Chairman Pai, FCC Official Photo
Blog Editor’s Note: The more we read materials from each side of this issue, the more the opponents seem to be talking past each other. They might as well be speaking different languages. Everyone sees themselves as doing the right thing and is puzzled by why the other side sees them as in error at best and a force for evil at the worst.
We are sure that everyone is trying to do the right thing, but there are clearly some fundamental disconnects as to how folks see the world, interpret data, from testing, etc.
That is why we have called for an independent expert evaluation of the testing results and a cost-benefit analysis so as to better inform public policy decisions.
In a letter to Congressman Adam Smith, Chair of the House Armed Services Committee, last week, FCC Chairman Ajit Pai refuted claims that he and the unanimous, bipartisan vote of the Commission had erred in their decision on Ligado Networks.
Over the course of four pages he said that:
– National security and the safety of the public was a critical concern for him and the commission
– He would never do anything to compromise safety and security
– There is a fundamental misconception that the FCC has authorized “sharing” spectrum. GPS has not right to operate in the spectrum allocated to Ligado.
– Regarding consultation with the Department of Defense
- “… the Department of Defense was provided with numerous opportunities over nearly a decade to provide the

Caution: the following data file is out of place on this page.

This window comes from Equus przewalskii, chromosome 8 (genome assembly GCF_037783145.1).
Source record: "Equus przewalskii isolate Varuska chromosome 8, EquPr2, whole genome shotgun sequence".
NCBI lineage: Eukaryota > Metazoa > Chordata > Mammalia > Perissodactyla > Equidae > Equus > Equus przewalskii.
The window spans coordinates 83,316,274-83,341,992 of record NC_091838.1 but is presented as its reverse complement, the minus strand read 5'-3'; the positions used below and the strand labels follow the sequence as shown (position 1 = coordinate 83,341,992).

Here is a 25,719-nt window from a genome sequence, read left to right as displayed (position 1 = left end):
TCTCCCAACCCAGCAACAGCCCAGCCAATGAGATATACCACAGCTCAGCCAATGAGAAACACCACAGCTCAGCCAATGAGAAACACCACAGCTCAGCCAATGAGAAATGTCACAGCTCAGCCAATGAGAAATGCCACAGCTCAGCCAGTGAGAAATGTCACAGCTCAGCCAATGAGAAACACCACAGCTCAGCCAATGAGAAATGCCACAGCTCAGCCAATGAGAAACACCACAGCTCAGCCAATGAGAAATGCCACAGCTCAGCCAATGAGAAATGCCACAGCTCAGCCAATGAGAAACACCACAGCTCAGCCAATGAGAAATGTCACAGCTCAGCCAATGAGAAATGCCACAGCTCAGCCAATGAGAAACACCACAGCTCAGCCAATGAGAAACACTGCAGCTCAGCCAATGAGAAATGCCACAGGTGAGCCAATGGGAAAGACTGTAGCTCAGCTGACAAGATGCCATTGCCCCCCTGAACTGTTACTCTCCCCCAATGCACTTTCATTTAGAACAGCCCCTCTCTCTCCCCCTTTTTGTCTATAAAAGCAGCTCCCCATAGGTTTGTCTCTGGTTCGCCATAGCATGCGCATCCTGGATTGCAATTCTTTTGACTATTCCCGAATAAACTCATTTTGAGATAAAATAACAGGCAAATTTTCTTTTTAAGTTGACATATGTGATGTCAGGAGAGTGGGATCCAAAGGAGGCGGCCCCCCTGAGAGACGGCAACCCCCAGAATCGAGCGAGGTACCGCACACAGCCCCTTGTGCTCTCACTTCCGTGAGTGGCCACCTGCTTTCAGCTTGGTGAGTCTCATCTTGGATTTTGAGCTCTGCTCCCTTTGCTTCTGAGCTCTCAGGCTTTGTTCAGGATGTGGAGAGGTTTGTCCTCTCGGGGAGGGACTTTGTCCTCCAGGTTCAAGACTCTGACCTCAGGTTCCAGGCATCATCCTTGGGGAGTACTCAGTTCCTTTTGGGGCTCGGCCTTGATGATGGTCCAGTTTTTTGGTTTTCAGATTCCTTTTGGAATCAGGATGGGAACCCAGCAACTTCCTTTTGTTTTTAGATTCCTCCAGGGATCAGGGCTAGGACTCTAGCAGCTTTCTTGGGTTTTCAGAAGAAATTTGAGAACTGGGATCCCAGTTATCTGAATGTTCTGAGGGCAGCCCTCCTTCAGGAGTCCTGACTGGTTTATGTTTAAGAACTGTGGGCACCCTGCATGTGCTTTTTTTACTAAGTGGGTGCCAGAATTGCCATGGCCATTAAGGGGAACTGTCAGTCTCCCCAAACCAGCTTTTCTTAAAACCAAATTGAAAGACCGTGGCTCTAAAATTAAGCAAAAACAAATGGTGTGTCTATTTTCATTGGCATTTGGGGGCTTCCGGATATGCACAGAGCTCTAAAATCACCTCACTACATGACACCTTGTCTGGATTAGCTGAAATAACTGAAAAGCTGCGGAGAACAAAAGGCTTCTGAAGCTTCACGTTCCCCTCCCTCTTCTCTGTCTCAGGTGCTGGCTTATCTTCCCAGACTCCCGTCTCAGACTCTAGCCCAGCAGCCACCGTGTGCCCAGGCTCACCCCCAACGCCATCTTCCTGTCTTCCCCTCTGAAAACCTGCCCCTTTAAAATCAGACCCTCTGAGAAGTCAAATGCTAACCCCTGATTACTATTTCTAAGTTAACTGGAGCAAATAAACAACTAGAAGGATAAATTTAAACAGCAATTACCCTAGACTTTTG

Commission with any relevant evidence it wished to submit.”
- The commission considers all comments provided for the docket and formally sought comments six separate times over the course of nine years.
- The commission provided DoD, via NTIA, a draft order to consider in October 2019.
- He (Chairman Pai) personally spoke to the Secretary of Defense and other senior DoD officials on the matter
– The FCC’s process and decisions are not impugned just because another agency doesn’t like the outcome
– FCC’s excellent career staff worked for years on technical analysis supporting the decision.
– FCC did not violate the law regarding the need to “resolve concerns.” Paragraphs 129 and 130 of the order did that.
– DoD never offered a classified briefing (if they had, he would have taken it), nor did they enter into the record any testing results.
All five FCC Commissioners responded to Chairman Smith’s letter. Here are copies of all the letters: